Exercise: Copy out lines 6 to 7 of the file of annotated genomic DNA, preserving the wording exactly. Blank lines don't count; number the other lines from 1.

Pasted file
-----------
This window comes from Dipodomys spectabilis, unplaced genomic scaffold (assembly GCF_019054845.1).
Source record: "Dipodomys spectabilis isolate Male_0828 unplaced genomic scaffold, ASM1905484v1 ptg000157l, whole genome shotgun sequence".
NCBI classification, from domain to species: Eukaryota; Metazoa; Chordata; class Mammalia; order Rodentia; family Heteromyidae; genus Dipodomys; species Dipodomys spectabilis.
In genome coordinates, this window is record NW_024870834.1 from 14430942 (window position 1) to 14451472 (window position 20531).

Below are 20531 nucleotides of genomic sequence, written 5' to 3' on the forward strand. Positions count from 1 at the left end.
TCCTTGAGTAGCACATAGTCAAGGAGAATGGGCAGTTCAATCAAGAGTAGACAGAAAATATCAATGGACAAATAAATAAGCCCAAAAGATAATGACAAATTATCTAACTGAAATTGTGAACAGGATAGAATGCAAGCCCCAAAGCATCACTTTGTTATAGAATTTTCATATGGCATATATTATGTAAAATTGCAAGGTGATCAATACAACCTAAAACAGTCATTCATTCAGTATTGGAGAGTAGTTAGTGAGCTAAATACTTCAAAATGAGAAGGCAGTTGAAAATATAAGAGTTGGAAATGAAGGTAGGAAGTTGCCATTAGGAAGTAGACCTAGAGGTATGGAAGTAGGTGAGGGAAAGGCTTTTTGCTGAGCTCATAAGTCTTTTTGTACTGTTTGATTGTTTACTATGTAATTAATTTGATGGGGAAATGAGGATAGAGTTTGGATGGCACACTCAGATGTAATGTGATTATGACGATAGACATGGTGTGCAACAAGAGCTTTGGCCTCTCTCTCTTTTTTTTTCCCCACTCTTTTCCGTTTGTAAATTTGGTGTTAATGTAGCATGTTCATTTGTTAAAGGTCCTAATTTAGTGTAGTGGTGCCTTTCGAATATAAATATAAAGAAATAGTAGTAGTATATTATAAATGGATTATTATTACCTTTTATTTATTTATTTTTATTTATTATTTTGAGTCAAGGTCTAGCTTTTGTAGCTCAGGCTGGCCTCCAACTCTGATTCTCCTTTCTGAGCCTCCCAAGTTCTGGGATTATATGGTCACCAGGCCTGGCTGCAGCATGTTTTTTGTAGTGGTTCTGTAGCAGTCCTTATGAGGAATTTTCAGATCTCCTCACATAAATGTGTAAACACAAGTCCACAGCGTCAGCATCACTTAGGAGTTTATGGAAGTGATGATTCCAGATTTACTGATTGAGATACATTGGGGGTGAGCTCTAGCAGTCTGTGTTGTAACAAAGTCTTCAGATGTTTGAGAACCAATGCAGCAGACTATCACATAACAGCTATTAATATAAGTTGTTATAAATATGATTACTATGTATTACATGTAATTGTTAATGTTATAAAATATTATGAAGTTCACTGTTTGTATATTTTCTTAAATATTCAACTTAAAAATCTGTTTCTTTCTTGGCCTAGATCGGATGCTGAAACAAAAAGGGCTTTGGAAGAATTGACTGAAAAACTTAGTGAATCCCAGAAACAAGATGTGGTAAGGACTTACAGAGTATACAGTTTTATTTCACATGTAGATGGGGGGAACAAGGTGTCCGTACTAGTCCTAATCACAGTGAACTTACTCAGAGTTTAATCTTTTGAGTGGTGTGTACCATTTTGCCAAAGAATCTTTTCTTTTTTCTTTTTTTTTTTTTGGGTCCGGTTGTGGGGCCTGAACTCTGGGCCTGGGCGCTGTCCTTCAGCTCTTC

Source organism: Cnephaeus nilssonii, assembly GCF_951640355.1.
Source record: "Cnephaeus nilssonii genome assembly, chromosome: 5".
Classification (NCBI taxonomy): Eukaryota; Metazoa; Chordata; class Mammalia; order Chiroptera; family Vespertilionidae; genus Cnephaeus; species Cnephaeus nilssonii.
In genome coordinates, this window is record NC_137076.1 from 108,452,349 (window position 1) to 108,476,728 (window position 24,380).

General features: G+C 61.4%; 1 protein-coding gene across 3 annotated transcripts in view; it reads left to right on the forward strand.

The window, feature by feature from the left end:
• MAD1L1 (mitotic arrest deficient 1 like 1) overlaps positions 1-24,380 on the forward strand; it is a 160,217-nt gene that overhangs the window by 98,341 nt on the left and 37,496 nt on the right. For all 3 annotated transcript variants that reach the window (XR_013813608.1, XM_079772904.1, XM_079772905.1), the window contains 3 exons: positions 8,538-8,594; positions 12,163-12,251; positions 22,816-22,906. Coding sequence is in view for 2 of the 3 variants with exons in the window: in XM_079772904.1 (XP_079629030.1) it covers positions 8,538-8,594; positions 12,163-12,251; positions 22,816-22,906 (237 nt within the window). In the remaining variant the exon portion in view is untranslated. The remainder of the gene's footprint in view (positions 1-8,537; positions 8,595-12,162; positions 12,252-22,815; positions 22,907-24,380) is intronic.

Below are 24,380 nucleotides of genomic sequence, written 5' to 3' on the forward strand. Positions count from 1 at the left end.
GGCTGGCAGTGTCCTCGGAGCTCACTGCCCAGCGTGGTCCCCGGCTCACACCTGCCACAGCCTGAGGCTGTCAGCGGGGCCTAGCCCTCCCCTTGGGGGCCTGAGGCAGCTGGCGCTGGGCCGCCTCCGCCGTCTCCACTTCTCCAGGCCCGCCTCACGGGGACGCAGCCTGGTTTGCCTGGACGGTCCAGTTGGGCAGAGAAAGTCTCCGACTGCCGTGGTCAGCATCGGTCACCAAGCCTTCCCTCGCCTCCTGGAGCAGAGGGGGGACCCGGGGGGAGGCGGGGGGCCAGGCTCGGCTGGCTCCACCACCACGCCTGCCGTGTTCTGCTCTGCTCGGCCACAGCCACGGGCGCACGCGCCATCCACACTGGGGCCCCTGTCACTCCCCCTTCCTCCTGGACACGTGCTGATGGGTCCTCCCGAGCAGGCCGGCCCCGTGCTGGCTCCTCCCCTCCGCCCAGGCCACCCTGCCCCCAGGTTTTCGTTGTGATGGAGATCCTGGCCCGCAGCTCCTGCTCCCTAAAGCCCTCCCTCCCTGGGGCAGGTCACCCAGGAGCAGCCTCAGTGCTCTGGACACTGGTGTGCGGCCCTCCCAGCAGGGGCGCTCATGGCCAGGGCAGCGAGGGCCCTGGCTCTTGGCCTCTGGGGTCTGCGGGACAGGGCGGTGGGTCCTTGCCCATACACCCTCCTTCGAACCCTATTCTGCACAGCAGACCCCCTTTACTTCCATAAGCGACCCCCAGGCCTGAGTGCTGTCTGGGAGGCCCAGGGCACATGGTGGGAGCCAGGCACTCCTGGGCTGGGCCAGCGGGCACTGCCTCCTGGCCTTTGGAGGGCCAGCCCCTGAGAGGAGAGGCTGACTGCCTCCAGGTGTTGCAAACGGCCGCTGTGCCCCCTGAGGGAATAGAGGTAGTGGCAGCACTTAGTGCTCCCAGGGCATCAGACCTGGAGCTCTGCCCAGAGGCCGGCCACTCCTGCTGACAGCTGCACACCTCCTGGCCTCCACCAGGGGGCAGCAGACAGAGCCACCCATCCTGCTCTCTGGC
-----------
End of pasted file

TCCTTGAGTAGCACATAGTCAAGGAGAATGGGCAGTTCAATCAAGAGTAGACAGAAAATATCAATGGACAAATAAATAAGCCCAAAAGATAATGACAAATTATCTAACTGAAATTGTGAACAGGATAGAATGCAAGCCCCAAAGCATCACTTTGTTATAGAATTTTCATATGGCATATATTATGTAAAATTGCAAGGTGATCAATACAACCTAAAACAGTCATTCATTCAGTATTGGAGAGTAGTTAGTGAGCTAAATACTTCAAAATGAGAAGGCAGTTGAAAATATAAGAGTTGGAAATGAAGGTAGGAAGTTGCCATTAGGAAGTAGACCTAGAGGTATGGAAGTAGGTGAGGGAAAGGCTTTTTGCTGAGCTCATAAGTCTTTTTGTACTGTTTGATTGTTTACTATGTAATTAATTTGATGGGGAAATGAGGATAGAGTTTGGATGGCACACTCAGATGTAATGTGATTATGACGATAGACATGGTGTGCAACAAGAGCTTTGGCCTCTCTCTCTTTTTTTTTCCCCACTCTTTTCCGTTTGTAAATTTGGTGTTAATGTAGCATGTTCATTTGTTAAAGGTCCTAATTTAGTGTAGTGGTGCCTTTCGAATATAAATATAAAGAAATAGTAGTAGTATATTATAAATGGATTATTATTACCTTTTATTTATTTATTTTTATTTATTATTTTGAGTCAAGGTCTAGCTTTTGTAGCTCAGGCTGGCCTCCAACTCTGATTCTCCTTTCTGAGCCTCCCAAGTTCTGGGATTATATGGTCACCAGGCCTGGCTGCAGCATGTTTTTTGTAGTGGTTCTGTAGCAGTCCTTATGAGGAATTTTCAGATCTCCTCACATAAATGTGTAAACACAAGTCCACAGCGTCAGCATCACTTAGGAGTTTATGGAAGTGATGATTCCAGATTTACTGATTGAGATACATTGGGGGTGAGCTCTAGCAGTCTGTGTTGTAACAAAGTCTTCAGATGTTTGAGAACCAATGCAGCAGACTATCACATAACAGCTATTAATATAAGTTGTTATAAATATGATTACTATGTATTACATGTAATTGTTAATGTTATAAAATATTATGAAGTTCACTGTTTGTATATTTTCTTAAATATTCAACTTAAAAATCTGTTTCTTTCTTGGCCTAGATCGGATGCTGAAACAAAAAGGGCTTTGGAAGAATTGACTGAAAAACTTAGTGAATCCCAGAAACAAGATGTGGTAAGGACTTACAGAGTATACAGTTTTATTTCACATGTAGATGGGGGGAACAAGGTGTCCGTACTAGTCCTAATCACAGTGAACTTACTCAGAGTTTAATCTTTTGAGTGGTGTGTACCATTTTGCCAAAGAATCTTTTCTTTTTTCTTTTTTTTTTTTTGGGTCCGGTTGTGGGGCCTGAACTCTGGGCCTGGGCGCTGTCCTTCAGCTCTTC

Source organism: Cnephaeus nilssonii, assembly GCF_951640355.1.